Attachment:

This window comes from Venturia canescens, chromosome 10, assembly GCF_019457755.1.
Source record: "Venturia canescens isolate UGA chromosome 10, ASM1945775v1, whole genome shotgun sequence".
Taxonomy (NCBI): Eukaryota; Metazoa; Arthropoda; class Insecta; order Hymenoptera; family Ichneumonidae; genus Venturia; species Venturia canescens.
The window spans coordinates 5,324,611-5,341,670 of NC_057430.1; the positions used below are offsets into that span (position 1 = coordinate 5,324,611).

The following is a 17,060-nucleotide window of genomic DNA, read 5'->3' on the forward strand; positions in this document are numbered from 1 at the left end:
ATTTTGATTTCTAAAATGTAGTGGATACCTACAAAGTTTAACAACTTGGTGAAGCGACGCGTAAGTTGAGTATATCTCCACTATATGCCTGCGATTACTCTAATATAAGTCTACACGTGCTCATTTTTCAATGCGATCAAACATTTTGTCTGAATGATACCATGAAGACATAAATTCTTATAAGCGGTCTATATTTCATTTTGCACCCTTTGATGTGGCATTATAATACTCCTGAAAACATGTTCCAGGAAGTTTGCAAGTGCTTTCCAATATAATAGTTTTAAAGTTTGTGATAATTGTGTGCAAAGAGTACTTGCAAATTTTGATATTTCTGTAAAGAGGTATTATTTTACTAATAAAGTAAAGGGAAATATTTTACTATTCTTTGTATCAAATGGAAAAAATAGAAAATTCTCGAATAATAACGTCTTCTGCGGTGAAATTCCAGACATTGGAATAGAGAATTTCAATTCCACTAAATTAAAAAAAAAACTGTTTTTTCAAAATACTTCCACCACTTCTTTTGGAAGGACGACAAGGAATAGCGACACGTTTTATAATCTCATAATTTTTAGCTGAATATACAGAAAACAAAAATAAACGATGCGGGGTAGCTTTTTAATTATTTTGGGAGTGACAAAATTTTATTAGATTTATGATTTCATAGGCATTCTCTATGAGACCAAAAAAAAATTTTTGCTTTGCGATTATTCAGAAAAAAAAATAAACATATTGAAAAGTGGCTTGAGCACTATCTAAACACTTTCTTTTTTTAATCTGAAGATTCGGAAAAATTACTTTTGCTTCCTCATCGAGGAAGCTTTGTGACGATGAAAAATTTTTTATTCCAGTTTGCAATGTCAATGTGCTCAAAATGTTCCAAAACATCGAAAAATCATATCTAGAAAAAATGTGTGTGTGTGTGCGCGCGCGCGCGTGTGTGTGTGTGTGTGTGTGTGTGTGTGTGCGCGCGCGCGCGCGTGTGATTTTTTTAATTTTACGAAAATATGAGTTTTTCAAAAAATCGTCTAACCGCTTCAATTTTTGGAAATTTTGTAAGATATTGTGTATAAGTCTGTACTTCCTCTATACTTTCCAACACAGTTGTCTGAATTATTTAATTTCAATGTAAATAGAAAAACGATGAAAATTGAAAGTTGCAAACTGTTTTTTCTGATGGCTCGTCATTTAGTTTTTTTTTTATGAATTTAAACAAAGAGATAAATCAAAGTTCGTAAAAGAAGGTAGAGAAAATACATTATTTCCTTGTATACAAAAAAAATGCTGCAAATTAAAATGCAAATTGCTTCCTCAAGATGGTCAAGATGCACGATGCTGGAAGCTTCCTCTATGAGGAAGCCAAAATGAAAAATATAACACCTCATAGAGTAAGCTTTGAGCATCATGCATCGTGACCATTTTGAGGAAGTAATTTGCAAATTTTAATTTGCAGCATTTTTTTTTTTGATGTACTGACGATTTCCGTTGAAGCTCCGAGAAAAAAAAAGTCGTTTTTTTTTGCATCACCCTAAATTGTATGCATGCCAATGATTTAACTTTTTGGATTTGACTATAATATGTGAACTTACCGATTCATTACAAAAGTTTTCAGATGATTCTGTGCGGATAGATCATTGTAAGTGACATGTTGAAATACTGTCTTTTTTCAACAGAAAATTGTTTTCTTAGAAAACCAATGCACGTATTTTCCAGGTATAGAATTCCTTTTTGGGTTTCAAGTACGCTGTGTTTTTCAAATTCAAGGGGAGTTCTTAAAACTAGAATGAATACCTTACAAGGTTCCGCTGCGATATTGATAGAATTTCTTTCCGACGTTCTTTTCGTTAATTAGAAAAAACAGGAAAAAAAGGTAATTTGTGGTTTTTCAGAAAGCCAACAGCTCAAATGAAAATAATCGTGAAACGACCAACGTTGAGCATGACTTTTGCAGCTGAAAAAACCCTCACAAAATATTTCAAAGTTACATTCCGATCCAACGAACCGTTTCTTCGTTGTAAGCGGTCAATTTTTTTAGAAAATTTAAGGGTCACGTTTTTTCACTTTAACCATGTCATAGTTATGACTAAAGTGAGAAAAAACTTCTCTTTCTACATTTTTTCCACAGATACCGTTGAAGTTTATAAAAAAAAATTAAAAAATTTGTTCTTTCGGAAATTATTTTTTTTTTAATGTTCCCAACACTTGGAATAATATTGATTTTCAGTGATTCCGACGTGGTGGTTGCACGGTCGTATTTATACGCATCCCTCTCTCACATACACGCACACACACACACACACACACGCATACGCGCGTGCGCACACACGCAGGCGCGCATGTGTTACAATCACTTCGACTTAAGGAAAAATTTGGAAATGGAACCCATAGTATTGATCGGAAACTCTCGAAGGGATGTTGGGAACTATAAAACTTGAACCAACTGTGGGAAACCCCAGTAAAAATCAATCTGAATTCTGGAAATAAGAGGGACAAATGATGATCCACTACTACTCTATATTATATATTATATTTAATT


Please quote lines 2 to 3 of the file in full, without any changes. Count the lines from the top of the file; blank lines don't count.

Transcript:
Source record: "Venturia canescens isolate UGA chromosome 10, ASM1945775v1, whole genome shotgun sequence".
Taxonomy (NCBI): Eukaryota; Metazoa; Arthropoda; class Insecta; order Hymenoptera; family Ichneumonidae; genus Venturia; species Venturia canescens.